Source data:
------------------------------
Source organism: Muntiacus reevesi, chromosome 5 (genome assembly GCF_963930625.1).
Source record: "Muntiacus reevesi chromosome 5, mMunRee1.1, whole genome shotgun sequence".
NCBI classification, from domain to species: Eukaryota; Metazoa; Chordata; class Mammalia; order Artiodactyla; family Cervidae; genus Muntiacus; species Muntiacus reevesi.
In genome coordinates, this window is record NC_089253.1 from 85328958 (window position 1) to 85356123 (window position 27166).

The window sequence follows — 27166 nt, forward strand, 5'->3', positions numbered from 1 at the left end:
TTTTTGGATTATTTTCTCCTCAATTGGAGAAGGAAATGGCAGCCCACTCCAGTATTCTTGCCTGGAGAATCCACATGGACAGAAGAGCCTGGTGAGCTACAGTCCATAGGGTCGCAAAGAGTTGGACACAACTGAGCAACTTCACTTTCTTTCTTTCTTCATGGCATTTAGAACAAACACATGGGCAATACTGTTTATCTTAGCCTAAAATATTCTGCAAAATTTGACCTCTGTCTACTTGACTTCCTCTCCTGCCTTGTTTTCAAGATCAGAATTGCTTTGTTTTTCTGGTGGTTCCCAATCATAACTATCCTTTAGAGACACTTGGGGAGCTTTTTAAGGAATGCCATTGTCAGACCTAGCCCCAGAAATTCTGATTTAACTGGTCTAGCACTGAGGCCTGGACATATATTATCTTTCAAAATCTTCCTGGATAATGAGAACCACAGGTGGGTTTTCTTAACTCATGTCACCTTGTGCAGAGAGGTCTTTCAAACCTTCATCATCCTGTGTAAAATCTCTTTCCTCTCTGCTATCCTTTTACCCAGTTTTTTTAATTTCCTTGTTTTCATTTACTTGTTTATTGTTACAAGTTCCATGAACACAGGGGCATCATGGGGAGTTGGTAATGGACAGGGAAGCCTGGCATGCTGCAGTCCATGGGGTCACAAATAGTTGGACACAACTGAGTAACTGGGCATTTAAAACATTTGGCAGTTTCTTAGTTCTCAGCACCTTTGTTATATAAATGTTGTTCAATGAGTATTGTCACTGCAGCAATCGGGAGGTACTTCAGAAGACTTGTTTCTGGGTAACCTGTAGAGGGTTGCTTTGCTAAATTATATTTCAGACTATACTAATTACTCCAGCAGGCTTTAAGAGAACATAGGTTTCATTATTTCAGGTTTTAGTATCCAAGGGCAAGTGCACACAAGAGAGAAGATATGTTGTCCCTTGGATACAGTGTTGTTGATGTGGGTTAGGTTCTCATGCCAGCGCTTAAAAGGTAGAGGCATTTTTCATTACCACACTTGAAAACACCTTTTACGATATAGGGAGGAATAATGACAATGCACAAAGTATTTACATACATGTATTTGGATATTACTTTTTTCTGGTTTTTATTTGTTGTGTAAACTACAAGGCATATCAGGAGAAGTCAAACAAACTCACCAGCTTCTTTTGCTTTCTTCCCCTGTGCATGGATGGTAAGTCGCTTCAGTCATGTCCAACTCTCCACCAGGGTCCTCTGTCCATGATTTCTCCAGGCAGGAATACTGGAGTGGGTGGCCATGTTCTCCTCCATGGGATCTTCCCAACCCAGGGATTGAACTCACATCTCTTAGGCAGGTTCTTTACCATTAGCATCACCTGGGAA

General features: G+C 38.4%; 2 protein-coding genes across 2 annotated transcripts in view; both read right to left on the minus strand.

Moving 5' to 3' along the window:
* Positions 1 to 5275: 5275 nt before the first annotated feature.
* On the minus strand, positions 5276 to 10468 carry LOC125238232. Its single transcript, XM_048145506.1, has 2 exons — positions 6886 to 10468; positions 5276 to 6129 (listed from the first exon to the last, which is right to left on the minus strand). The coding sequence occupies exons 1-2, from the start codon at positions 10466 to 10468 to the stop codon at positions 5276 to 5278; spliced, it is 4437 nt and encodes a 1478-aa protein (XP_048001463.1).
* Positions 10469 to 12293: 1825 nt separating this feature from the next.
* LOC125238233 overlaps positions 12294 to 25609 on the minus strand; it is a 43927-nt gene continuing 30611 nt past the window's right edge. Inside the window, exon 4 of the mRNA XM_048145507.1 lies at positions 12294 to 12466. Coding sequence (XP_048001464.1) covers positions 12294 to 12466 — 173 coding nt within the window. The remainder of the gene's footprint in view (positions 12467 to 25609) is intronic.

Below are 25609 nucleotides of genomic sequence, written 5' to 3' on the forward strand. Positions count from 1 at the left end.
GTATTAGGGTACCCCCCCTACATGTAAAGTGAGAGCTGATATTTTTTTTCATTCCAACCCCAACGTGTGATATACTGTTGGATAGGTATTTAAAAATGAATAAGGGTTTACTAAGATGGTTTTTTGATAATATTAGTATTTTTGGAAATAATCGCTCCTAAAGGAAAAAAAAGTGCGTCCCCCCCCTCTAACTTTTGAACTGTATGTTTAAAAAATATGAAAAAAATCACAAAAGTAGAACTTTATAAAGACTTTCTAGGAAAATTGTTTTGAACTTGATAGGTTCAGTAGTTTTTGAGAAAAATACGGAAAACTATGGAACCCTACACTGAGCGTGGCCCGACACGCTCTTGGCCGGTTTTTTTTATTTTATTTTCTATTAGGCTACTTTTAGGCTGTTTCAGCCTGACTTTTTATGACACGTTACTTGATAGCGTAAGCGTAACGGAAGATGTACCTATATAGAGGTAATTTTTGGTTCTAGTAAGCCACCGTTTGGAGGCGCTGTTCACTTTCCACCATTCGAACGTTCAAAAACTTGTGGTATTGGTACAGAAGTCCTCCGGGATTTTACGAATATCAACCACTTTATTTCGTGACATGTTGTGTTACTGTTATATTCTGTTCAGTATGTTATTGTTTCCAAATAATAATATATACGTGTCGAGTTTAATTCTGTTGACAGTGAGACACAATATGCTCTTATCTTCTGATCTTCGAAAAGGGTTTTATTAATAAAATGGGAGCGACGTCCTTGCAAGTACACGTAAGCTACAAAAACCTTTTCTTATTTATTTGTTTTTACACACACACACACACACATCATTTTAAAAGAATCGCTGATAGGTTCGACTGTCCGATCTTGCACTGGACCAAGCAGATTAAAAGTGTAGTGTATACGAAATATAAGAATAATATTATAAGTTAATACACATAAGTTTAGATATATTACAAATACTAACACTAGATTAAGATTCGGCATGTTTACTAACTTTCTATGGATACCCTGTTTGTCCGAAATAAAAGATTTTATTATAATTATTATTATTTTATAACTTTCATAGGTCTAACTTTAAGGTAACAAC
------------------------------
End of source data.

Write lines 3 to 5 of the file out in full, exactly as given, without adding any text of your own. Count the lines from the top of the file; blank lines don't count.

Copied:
NCBI classification, from domain to species: Eukaryota; Metazoa; Chordata; class Mammalia; order Artiodactyla; family Cervidae; genus Muntiacus; species Muntiacus reevesi.
In genome coordinates, this window is record NC_089253.1 from 85328958 (window position 1) to 85356123 (window position 27166).

The window sequence follows — 27166 nt, forward strand, 5'->3', positions numbered from 1 at the left end: